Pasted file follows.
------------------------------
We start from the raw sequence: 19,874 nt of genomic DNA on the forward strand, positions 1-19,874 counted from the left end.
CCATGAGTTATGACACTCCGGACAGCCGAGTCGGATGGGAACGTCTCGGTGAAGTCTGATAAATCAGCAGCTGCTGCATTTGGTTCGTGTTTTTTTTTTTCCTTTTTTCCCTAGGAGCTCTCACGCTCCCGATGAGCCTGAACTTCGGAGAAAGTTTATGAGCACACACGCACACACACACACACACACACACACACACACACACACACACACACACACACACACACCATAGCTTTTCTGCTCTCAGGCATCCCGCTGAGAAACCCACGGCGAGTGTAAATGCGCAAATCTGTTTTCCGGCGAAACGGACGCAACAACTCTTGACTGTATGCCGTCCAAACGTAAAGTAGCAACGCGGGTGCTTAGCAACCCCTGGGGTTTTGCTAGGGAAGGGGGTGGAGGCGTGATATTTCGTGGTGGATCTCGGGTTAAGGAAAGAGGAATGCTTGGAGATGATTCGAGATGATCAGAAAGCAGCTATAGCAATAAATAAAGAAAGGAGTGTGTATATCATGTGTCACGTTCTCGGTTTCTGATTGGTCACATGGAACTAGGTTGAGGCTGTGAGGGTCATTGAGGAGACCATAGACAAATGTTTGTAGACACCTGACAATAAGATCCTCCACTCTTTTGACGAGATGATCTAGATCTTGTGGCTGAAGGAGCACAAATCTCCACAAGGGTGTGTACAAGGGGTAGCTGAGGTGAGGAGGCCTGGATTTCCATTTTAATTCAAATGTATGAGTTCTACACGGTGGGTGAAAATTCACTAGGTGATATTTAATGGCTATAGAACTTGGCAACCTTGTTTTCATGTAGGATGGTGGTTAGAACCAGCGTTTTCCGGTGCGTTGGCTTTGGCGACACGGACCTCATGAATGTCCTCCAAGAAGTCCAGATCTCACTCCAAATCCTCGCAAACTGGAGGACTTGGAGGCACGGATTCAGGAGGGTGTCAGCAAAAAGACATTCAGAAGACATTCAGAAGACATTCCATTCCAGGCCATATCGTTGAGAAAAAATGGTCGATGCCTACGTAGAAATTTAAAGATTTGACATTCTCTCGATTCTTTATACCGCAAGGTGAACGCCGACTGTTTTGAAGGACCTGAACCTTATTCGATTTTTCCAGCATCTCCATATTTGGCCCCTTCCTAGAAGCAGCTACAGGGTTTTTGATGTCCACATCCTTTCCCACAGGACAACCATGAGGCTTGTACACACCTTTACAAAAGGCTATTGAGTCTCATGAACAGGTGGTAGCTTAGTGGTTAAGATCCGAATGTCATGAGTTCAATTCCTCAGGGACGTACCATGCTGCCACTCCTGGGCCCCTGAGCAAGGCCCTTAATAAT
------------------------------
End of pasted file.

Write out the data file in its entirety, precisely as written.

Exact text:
We start from the raw sequence: 19,874 nt of genomic DNA on the forward strand, positions 1-19,874 counted from the left end.
CCATGAGTTATGACACTCCGGACAGCCGAGTCGGATGGGAACGTCTCGGTGAAGTCTGATAAATCAGCAGCTGCTGCATTTGGTTCGTGTTTTTTTTTTTCCTTTTTTCCCTAGGAGCTCTCACGCTCCCGATGAGCCTGAACTTCGGAGAAAGTTTATGAGCACACACGCACACACACACACACACACACACACACACACACACACACACACACACACACACACACCATAGCTTTTCTGCTCTCAGGCATCCCGCTGAGAAACCCACGGCGAGTGTAAATGCGCAAATCTGTTTTCCGGCGAAACGGACGCAACAACTCTTGACTGTATGCCGTCCAAACGTAAAGTAGCAACGCGGGTGCTTAGCAACCCCTGGGGTTTTGCTAGGGAAGGGGGTGGAGGCGTGATATTTCGTGGTGGATCTCGGGTTAAGGAAAGAGGAATGCTTGGAGATGATTCGAGATGATCAGAAAGCAGCTATAGCAATAAATAAAGAAAGGAGTGTGTATATCATGTGTCACGTTCTCGGTTTCTGATTGGTCACATGGAACTAGGTTGAGGCTGTGAGGGTCATTGAGGAGACCATAGACAAATGTTTGTAGACACCTGACAATAAGATCCTCCACTCTTTTGACGAGATGATCTAGATCTTGTGGCTGAAGGAGCACAAATCTCCACAAGGGTGTGTACAAGGGGTAGCTGAGGTGAGGAGGCCTGGATTTCCATTTTAATTCAAATGTATGAGTTCTACACGGTGGGTGAAAATTCACTAGGTGATATTTAATGGCTATAGAACTTGGCAACCTTGTTTTCATGTAGGATGGTGGTTAGAACCAGCGTTTTCCGGTGCGTTGGCTTTGGCGACACGGACCTCATGAATGTCCTCCAAGAAGTCCAGATCTCACTCCAAATCCTCGCAAACTGGAGGACTTGGAGGCACGGATTCAGGAGGGTGTCAGCAAAAAGACATTCAGAAGACATTCAGAAGACATTCCATTCCAGGCCATATCGTTGAGAAAAAATGGTCGATGCCTACGTAGAAATTTAAAGATTTGACATTCTCTCGATTCTTTATACCGCAAGGTGAACGCCGACTGTTTTGAAGGACCTGAACCTTATTCGATTTTTCCAGCATCTCCATATTTGGCCCCTTCCTAGAAGCAGCTACAGGGTTTTTGATGTCCACATCCTTTCCCACAGGACAACCATGAGGCTTGTACACACCTTTACAAAAGGCTATTGAGTCTCATGAACAGGTGGTAGCTTAGTGGTTAAGATCCGAATGTCATGAGTTCAATTCCTCAGGGACGTACCATGCTGCCACTCCTGGGCCCCTGAGCAAGGCCCTTAATAAT